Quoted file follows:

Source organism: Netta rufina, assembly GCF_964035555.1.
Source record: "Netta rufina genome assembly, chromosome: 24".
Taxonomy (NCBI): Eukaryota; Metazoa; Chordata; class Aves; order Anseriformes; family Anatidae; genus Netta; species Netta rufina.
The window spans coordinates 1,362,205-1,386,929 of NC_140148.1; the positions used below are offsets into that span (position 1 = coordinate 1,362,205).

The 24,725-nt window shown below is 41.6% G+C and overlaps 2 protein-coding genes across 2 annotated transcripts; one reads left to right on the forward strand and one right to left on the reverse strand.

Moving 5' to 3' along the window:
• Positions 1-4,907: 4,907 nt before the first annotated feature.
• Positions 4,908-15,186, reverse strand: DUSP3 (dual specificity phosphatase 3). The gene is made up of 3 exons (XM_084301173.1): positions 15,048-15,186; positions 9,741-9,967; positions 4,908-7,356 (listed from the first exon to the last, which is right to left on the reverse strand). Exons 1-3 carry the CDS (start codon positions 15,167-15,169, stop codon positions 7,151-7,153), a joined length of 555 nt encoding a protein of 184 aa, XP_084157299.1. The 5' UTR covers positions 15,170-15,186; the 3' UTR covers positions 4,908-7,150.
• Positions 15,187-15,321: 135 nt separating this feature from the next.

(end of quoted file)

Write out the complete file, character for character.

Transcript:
Source organism: Netta rufina, assembly GCF_964035555.1.
Source record: "Netta rufina genome assembly, chromosome: 24".
Taxonomy (NCBI): Eukaryota; Metazoa; Chordata; class Aves; order Anseriformes; family Anatidae; genus Netta; species Netta rufina.
The window spans coordinates 1,362,205-1,386,929 of NC_140148.1; the positions used below are offsets into that span (position 1 = coordinate 1,362,205).

The 24,725-nt window shown below is 41.6% G+C and overlaps 2 protein-coding genes across 2 annotated transcripts; one reads left to right on the forward strand and one right to left on the reverse strand.

Moving 5' to 3' along the window:
• Positions 1-4,907: 4,907 nt before the first annotated feature.
• Positions 4,908-15,186, reverse strand: DUSP3 (dual specificity phosphatase 3). The gene is made up of 3 exons (XM_084301173.1): positions 15,048-15,186; positions 9,741-9,967; positions 4,908-7,356 (listed from the first exon to the last, which is right to left on the reverse strand). Exons 1-3 carry the CDS (start codon positions 15,167-15,169, stop codon positions 7,151-7,153), a joined length of 555 nt encoding a protein of 184 aa, XP_084157299.1. The 5' UTR covers positions 15,170-15,186; the 3' UTR covers positions 4,908-7,150.
• Positions 15,187-15,321: 135 nt separating this feature from the next.